· If you settle your claim, you get the funds now. You then control how the funds are invested and what you can do with the money.
· If you were to die, if you have an Open Workers Comp case, the funds would simply stop and your family or heirs would receive no benefit. If you settle, the money is yours to leave to whomever you want.
· A danger in settling the case is that you can’t come back later and ask to reopen the case. If there is a likelihood that you will need future medical care because your condition will likely worsen or because you need the care to keep your health at the same level – then:
o If you settle your case, you also settle how much will be paid for these future medical bills
o If you keep your case open, then if the medical expenses become more than you expected, you can demand payment for these new medical bills as they occur.
Additionally, as noted above, the worker can seek an impairment rating which can result in income payments based on the type of injury the worker has the severity of the injury. The severity of the injury is based on an impairment rating typically expressed as a percentage, and that rating is then translated into a number of weeks of payments, all set forth in the statute books. Typically, the treating doctor will assign an impairment rating based on the workers condition and standard medical guidelines such as those of the American Medical Association or the North Carolina Industrial Commission.
A common misconception is that the permanency ratings are very important in valuing a worker’s comp settlement. If one is unable to return to his or her occupation due to the work injury, then that is certainly not true. Impairment ratings are really only relevant in terms of settlement discussions in cases where the injured worker has RETURNED TO WORK at the same or higher wage as the pre-injury job.
If the injured worker is unable to return to his or her occupation, in most cases, the impairment rating is not relevant to settlement discussions. This is because one cannot get more than 500 weeks of benefits except in rare cases. The ratings cannot ADD to the 500 weeks and one cannot get ratings money at the same time one is getting weekly checks for workers comp. So, what becomes relevant is how many weeks remain of the maximum allowable weeks of 500 weeks. Usually, the impairment ratings, unless there are extremely severe injuries to multiple body parts, are not going to come anywhere close to the remainder of the 500 weeks. So that number—the number of remaining weeks of the 500 weeks times the weekly workers comp check—becomes the most relevant number.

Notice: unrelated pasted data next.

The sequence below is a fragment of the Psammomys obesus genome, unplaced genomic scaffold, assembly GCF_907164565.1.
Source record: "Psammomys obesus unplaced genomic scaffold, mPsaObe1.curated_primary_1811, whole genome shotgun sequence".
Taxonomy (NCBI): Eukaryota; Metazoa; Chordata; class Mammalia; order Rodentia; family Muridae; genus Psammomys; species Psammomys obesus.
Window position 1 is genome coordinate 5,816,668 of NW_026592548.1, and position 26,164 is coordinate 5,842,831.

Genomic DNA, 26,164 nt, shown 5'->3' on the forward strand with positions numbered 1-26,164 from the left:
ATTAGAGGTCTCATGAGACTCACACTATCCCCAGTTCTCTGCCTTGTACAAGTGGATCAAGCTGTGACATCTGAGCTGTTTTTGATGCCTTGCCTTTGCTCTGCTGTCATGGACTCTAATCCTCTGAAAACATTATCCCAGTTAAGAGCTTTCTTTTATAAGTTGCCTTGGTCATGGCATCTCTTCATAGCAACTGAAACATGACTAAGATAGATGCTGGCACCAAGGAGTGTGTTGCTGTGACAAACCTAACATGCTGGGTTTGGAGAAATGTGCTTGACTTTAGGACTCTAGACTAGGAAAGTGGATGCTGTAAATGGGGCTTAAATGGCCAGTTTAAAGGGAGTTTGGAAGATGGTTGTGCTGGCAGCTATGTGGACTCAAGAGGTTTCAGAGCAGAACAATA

Reaching your MMI does not mean your disability benefits end. They continue as long as the law allows, meaning unless you settle your claim or return to a job paying the same or higher wages as you had before you were hurt.
Covered injuries are assigned a number of weeks. For example, the loss of an arm is assigned 240 weeks. If you can still use your arm but not as much as before the accident, the treating doctor will assign an impairment rating to reflect the degree of loss. If the impairment rating is 20% that would equate to 240 x .20, or 48 weeks. Then if your average weekly income was $1,000 a week – then your comp payments are $666.67 per week. So you would be entitled to 666.67 x 48 weeks, or $32,000.16.
Workers in North Carolina have the right to challenge the impairment rating of the treating doctors by getting a second opinion which is paid for by the employer’s insurance carrier. If the ratings differ, then the North Carolina Industrial Commission may be required to decided which rating to use. No such right exists in Virginia.
If you have any questions pertaining to MMI or any other question regarding either North Carolina or Virginia Workers Compensation, please do not hesitate to contact us at Joe Miller Law.